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Southern Historical Society Papers, Volume 10. (ed. Reverend J. William Jones), The battle of Fredericksburg. (search)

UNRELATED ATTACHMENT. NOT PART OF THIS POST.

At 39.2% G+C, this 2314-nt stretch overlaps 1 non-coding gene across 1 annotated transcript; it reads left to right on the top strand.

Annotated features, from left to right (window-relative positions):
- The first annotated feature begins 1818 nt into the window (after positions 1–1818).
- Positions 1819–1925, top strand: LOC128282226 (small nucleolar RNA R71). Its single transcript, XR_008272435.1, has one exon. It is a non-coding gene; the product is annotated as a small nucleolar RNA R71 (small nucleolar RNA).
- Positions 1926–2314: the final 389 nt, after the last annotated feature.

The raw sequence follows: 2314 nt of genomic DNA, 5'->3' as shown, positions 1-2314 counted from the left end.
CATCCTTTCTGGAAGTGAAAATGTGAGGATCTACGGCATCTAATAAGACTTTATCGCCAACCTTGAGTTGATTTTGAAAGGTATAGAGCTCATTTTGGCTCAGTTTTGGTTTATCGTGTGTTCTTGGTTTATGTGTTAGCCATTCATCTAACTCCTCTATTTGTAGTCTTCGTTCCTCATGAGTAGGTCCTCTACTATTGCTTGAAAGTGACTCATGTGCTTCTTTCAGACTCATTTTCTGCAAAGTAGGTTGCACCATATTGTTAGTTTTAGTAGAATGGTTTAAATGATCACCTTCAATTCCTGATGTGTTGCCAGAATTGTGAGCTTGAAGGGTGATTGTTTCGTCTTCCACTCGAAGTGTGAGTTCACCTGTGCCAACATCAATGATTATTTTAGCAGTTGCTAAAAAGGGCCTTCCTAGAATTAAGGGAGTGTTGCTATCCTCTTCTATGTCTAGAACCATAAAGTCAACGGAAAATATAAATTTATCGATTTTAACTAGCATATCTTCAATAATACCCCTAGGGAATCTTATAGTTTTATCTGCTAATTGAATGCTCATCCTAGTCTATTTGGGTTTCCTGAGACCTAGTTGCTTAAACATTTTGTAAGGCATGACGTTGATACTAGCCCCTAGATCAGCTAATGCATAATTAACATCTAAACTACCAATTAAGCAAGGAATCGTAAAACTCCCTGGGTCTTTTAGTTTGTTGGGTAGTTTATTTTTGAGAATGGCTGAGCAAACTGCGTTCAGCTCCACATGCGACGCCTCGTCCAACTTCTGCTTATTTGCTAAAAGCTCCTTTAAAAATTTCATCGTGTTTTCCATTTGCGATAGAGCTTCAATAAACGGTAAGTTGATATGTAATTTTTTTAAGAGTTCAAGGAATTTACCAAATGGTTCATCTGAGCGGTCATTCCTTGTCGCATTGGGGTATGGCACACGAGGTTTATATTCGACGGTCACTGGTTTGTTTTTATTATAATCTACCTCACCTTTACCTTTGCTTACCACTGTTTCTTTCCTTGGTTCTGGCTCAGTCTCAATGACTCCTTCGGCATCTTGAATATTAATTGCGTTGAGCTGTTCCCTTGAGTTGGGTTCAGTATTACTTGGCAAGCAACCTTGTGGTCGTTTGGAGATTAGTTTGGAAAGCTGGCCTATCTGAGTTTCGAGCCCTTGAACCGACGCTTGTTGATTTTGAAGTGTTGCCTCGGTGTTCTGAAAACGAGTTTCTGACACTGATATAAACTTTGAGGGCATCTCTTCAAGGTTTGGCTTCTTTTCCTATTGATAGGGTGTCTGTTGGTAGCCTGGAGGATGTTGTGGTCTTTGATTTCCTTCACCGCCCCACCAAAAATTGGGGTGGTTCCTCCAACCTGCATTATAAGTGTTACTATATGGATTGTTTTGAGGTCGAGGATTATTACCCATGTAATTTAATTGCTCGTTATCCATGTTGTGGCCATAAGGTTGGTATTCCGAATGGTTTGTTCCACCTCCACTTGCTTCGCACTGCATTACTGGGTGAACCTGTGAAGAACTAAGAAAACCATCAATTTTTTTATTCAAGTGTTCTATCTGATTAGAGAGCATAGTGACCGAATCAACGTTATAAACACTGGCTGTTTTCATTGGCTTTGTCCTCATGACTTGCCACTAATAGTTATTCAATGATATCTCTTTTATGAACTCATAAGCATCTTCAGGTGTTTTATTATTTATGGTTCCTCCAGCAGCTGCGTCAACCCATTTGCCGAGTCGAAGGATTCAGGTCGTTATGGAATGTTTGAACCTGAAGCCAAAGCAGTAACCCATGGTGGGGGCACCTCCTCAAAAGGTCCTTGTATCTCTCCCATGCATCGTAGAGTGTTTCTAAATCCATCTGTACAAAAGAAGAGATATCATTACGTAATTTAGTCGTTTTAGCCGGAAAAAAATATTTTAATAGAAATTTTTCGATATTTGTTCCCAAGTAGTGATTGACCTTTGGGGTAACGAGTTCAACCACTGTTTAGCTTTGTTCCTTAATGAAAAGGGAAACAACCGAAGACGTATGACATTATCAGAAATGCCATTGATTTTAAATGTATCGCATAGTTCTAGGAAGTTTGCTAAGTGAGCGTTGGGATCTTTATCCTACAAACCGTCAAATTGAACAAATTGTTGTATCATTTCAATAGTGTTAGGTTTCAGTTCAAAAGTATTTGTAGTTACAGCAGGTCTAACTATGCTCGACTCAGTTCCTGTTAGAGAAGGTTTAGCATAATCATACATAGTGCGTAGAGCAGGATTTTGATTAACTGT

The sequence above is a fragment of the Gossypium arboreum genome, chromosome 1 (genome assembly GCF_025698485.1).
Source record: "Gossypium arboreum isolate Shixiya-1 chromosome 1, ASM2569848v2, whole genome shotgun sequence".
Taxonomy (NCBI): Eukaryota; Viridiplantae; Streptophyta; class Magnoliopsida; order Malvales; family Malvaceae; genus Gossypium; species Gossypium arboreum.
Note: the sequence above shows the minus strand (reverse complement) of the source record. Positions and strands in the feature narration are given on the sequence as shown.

iment under Captain Lang. Next came the Seventeenth Mississippi under Lieutenant-Colonel Fizer, with his right wing commanded by Captain Govan, and reinforced by thr hundred and seventy-five rifles, and was under the general control of Lieutenant-Colonel Fizer. This force was supported on the left by the Thirteenth Mississippi, d commenced another, a murderous volley of musketry was poured into them by Colonel Fizer's command, and at the same instant the boom of two Confederate signal guns,ll the losses were caused by artillery projectiles. The volley poured by Colonel Fizer's command into the bridge builders, was the signal for a sharp fusilade, whered behind the piles of bridge material, first opened a vigorous fire upon Colonel Fizer's position, aided by a fresh opening of the batteries. Under cover of thisn, having already delayed the enemy even longer than the occasion required, Colonel Fizer ordered his small force to fall back to the market house, where it was agai